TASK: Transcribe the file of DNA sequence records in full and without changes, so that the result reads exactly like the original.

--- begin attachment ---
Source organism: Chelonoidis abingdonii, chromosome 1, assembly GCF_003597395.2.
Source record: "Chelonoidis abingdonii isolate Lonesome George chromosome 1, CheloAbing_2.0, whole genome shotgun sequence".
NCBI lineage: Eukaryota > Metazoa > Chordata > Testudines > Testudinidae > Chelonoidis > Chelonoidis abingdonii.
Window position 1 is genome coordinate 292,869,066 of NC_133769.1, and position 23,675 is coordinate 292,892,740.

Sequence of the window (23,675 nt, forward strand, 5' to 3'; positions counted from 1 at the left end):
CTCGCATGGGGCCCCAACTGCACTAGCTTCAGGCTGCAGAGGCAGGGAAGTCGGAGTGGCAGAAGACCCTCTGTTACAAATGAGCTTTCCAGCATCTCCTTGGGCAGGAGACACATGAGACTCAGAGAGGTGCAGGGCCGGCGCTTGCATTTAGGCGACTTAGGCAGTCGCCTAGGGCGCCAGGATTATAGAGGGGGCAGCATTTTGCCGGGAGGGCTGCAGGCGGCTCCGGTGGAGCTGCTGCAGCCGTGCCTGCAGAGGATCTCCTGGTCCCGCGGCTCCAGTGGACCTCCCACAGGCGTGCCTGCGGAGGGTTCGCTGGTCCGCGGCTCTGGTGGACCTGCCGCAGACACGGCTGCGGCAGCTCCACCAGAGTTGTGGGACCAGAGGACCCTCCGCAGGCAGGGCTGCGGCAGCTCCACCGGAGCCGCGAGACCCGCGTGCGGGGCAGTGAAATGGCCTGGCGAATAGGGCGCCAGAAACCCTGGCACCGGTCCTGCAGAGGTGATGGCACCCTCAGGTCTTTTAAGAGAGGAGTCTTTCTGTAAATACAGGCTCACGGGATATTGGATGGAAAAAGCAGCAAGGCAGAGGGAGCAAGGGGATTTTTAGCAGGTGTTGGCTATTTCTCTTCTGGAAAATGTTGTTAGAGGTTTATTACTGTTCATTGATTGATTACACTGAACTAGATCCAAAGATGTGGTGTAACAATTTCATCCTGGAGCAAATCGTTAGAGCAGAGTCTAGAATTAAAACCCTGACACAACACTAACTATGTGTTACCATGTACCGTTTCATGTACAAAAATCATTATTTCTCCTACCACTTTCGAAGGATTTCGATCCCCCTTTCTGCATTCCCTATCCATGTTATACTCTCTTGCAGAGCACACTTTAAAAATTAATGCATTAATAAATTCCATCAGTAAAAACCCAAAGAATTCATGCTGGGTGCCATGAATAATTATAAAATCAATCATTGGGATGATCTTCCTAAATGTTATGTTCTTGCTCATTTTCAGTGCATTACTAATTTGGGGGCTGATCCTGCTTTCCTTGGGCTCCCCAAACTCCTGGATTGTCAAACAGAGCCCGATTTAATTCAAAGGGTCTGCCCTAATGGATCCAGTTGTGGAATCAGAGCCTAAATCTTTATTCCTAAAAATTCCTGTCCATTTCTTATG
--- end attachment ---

Source organism: Chelonoidis abingdonii, chromosome 1, assembly GCF_003597395.2.
Source record: "Chelonoidis abingdonii isolate Lonesome George chromosome 1, CheloAbing_2.0, whole genome shotgun sequence".
NCBI lineage: Eukaryota > Metazoa > Chordata > Testudines > Testudinidae > Chelonoidis > Chelonoidis abingdonii.
Window position 1 is genome coordinate 292,869,066 of NC_133769.1, and position 23,675 is coordinate 292,892,740.

Sequence of the window (23,675 nt, forward strand, 5' to 3'; positions counted from 1 at the left end):
CTCGCATGGGGCCCCAACTGCACTAGCTTCAGGCTGCAGAGGCAGGGAAGTCGGAGTGGCAGAAGACCCTCTGTTACAAATGAGCTTTCCAGCATCTCCTTGGGCAGGAGACACATGAGACTCAGAGAGGTGCAGGGCCGGCGCTTGCATTTAGGCGACTTAGGCAGTCGCCTAGGGCGCCAGGATTATAGAGGGGGCAGCATTTTGCCGGGAGGGCTGCAGGCGGCTCCGGTGGAGCTGCTGCAGCCGTGCCTGCAGAGGATCTCCTGGTCCCGCGGCTCCAGTGGACCTCCCACAGGCGTGCCTGCGGAGGGTTCGCTGGTCCGCGGCTCTGGTGGACCTGCCGCAGACACGGCTGCGGCAGCTCCACCAGAGTTGTGGGACCAGAGGACCCTCCGCAGGCAGGGCTGCGGCAGCTCCACCGGAGCCGCGAGACCCGCGTGCGGGGCAGTGAAATGGCCTGGCGAATAGGGCGCCAGAAACCCTGGCACCGGTCCTGCAGAGGTGATGGCACCCTCAGGTCTTTTAAGAGAGGAGTCTTTCTGTAAATACAGGCTCACGGGATATTGGATGGAAAAAGCAGCAAGGCAGAGGGAGCAAGGGGATTTTTAGCAGGTGTTGGCTATTTCTCTTCTGGAAAATGTTGTTAGAGGTTTATTACTGTTCATTGATTGATTACACTGAACTAGATCCAAAGATGTGGTGTAACAATTTCATCCTGGAGCAAATCGTTAGAGCAGAGTCTAGAATTAAAACCCTGACACAACACTAACTATGTGTTACCATGTACCGTTTCATGTACAAAAATCATTATTTCTCCTACCACTTTCGAAGGATTTCGATCCCCCTTTCTGCATTCCCTATCCATGTTATACTCTCTTGCAGAGCACACTTTAAAAATTAATGCATTAATAAATTCCATCAGTAAAAACCCAAAGAATTCATGCTGGGTGCCATGAATAATTATAAAATCAATCATTGGGATGATCTTCCTAAATGTTATGTTCTTGCTCATTTTCAGTGCATTACTAATTTGGGGGCTGATCCTGCTTTCCTTGGGCTCCCCAAACTCCTGGATTGTCAAACAGAGCCCGATTTAATTCAAAGGGTCTGCCCTAATGGATCCAGTTGTGGAATCAGAGCCTAAATCTTTATTCCTAAAAATTCCTGTCCATTTCTTATG